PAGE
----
Manchester Express - December 24th, 2007

"Stealing a Few Childhood Memories"

    I have some great memories of Christmas time when I was a child.
   First off, I grew up in Wisconsin. The idea that Christmas trees start at $35 and go up, way up from there is a foreign one for me.
    But then again, my memories of getting a tree around this time are a little fuzzy. That's because I think it might be a repressed
memory. I think my father stole a tree every year. I'm almost certain of it.
    I have a very distinct image of my father stopping the car on some back country county road and telling my brother and me to "wait
here" while he went to the trunk, pulled out a chainsaw, and walked into the woods.
    Not knowing any better, it was only a cause for celebration.
    "Oh, we're getting a Christmas tree today! Yes!" I would say. My brother would shush me as if the tree police had wire tapped our
Volkswagen Rabbit. It would usually be then that I realized we probably weren't supposed to do this. The inside of the car would be
silent as we waited for dad to return with the stolen Christmas tree, a symbol of Christmas, the birth of our Savior. A savior who would
live by the Ten Commandments. Including Thou Shall Not Steal.
   The irony wasn't lost on me when I thought of it a few weeks ago. We were buying a Christmas tree at the Animal Rescue League. The
sudden urge to grab a tree, slide it in the car, and drive away came over me. You know, for the tradition of it. We didn't, of course. I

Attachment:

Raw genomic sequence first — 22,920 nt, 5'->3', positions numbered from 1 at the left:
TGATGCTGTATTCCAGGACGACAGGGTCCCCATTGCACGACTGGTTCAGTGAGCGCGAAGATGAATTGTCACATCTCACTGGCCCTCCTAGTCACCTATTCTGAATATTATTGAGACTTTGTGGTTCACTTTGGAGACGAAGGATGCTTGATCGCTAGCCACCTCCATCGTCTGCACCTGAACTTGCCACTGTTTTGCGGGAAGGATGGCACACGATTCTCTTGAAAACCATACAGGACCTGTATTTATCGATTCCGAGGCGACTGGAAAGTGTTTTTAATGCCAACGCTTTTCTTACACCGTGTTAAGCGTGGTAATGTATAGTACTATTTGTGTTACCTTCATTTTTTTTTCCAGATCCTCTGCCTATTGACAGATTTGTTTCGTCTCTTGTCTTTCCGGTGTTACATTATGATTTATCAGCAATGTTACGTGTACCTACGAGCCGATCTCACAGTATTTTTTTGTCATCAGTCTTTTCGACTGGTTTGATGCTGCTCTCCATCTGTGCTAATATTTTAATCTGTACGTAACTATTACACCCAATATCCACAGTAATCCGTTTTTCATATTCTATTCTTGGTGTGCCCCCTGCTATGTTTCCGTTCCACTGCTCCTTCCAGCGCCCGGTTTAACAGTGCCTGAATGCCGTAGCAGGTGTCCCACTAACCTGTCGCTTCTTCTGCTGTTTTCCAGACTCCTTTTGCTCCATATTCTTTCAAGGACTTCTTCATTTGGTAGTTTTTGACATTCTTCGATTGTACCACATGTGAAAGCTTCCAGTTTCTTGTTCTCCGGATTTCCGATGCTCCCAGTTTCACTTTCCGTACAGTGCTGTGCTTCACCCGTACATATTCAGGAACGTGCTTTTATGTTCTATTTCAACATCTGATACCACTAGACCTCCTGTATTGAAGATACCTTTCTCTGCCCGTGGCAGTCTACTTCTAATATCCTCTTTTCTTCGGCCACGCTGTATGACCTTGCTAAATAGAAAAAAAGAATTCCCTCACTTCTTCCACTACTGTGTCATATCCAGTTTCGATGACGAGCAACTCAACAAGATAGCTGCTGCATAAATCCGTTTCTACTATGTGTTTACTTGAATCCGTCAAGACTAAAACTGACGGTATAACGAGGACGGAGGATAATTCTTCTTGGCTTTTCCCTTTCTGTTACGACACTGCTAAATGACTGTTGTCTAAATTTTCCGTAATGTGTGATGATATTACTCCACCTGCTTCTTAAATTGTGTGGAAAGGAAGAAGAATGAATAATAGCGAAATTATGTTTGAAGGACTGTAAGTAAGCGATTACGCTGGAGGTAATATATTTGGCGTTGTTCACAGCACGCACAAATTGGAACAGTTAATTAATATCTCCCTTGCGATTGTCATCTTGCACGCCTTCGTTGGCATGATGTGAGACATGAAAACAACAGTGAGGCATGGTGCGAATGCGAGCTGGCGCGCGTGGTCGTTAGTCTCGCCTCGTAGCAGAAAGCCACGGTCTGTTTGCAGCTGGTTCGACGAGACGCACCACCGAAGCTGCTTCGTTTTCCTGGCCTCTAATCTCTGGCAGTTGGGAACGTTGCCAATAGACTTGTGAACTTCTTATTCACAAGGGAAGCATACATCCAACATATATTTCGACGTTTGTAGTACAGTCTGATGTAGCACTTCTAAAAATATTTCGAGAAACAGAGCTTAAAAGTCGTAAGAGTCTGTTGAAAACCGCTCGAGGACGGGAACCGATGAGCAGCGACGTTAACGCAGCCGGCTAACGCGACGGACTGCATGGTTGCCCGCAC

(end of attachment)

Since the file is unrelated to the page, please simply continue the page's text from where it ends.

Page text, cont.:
know what my father did was wrong, but at least the crime was faceless to us. I wouldn't be able to live with myself knowing I had taken away
$35 from some poor kitten at the Rescue League.
    I could be mad at my father for doing this while I was a child, but I'm not. I knew the circumstances my parents were in. They were
fighting for every dollar they earned and any money spent on something completely disposable like a Christmas tree was out of the question.
    So was the thought of not having a tree. So my father, chainsaw in hand, made the fateful decision to bring a little holiday cheer to our
home, even if he had to take it.
    Things are different now and the days of taking the tree are no longer a tradition in my parents' household. Still, a little part of
me wants to drive up some back mountain road and cut one down. I don't hold any grudge for what my father did. After all, that same savior also preached forgiveness.

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